In 2017, my husband and I adopted a senior Poodle mix with a life expectancy of just 2.5 to 16 months. Peach was a former stray with cancer and a heart murmur, so the rescue organization reduced her adoption fee to $50.
Nearly five years later, Peach is still a beloved member of our family thanks in large part to outstanding veterinary care – which far exceeds our initial investment of fifty bucks, of course. We’re grateful for the snuggles, laughter, and joy she adds to our lives. She’s worth every penny.
With so many advancements in veterinary medicine – and other costs like food, beds, grooming, training, pet sitters, toys and, I’ll admit, some tiny coats and booties for snowy weather – I shouldn’t have been surprised by Synchrony’s 2021 Lifetime of Care study, which found people can spend as much as $55,000 on dogs and up to $45,000 on cats over the course of a pet’s lifetime.
But $55,000 is a really big number.
Andrea Arden, founder and CEO of Andrea Arden Dog Training in New York City, AKC Canine Good Citizen evaluator, and author of numerous books, including Barron’s Dog Training Bible, said another key takeaway from the survey is that each year, around 30 million U.S. households will face an unexpected pet expense that will cause them financial worry.
She served on the board of an animal shelter for about a decade and said cost was a common reason why people surrendered their pets.
“They really weren’t aware of the long-term financial cost of their care and they just couldn’t sustain it,” she said. “So I think this survey plays a big part in trying to raise awareness. Hopefully that will decrease the number of animals that are surrendered to shelters because people have a better awareness of the options that are at their disposal.”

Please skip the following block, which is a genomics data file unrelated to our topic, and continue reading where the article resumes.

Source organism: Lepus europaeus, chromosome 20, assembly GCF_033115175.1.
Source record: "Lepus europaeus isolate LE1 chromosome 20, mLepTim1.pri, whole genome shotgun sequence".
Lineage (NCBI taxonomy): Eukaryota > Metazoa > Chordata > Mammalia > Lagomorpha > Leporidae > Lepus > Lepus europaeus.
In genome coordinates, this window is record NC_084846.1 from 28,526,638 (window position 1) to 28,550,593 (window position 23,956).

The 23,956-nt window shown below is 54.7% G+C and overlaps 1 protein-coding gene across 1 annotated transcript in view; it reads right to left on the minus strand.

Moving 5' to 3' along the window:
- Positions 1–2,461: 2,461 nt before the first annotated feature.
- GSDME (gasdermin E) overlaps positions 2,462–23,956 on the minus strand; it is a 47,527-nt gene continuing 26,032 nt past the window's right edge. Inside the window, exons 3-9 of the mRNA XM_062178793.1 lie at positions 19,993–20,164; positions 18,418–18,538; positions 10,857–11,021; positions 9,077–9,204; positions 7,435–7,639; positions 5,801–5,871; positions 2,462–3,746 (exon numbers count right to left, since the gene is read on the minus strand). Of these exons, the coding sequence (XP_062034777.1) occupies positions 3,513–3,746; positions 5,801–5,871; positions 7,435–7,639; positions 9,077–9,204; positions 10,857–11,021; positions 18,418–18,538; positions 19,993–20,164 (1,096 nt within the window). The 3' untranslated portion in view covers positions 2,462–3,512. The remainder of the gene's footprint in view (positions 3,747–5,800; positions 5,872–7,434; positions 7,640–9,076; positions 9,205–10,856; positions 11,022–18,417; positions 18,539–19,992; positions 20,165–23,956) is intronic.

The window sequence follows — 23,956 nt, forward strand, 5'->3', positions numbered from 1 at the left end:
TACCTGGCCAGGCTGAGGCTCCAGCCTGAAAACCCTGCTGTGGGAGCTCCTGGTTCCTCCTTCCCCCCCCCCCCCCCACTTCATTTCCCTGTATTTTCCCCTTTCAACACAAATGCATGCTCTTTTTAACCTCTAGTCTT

She said options include pet insurance, which can cover both wellness visits and accidents/illnesses, depending on the policy. It can be complemented with CareCredit – essentially a pet credit card with deferred interest (typically for six months).
CareCredit proved beneficial for one of Arden’s best friends when her rescued Brussels Griffon, Walter, needed urgent care at an animal hospital for his heart condition. Arden was by her friend’s side to support her through the crisis – which came with a hefty price tag.
“Do I think that she would have in any way considered surrendering her dog because there was a huge vet bill that was placed in front of her? Of course not,” she says. “But I know that at that time, the access to CareCredit allowed her to focus on making decisions for Walter that were in his best interest rather than having to worry in that moment about paying for that bill.”
The survey also found around 7 in 10 participants consider their pet a member of the family.
“We as a culture have become – and I’m very happy about this – truly obsessed with our dogs, our cats, and our other companion animals,” Arden said. “We really consider them part of the family now, more so than ever.”
Boo Larsen, general manager and vice president of veterinary industry for CareCredit, hopes the survey results will help enable veterinarians to have frank discussions about the cost of pet care so that people understand the importance of financial planning.
“It’s a hard conversation to talk about money,” she says. “But [the survey] validated that this proactive approach to really being prepared for a pet’s care is so incredibly important.”
Larsen said she recently spoke to a neighbor who had just welcomed a cat into her home and was shocked to learn how much money it might ultimately cost based on the study.
“Pet owners do want to be prepared,” she said. “I think as more and more people become aware and understand the benefit of financial preparedness, it will help so many pets get access to care – and help many, many pet owners be able to sleep at night.”
To view the Synchrony Lifetime of Care study, visit PetLifetimeOfCare.com.
This article was reviewed/edited by board-certified veterinary behaviorist Dr. Kenneth Martin and/or veterinary technician specialist in behavior Debbie Martin, LVT.
Award-winning journalist Jen Reeder is former president of the Dog Writers Association of America.
Published July 18, 2022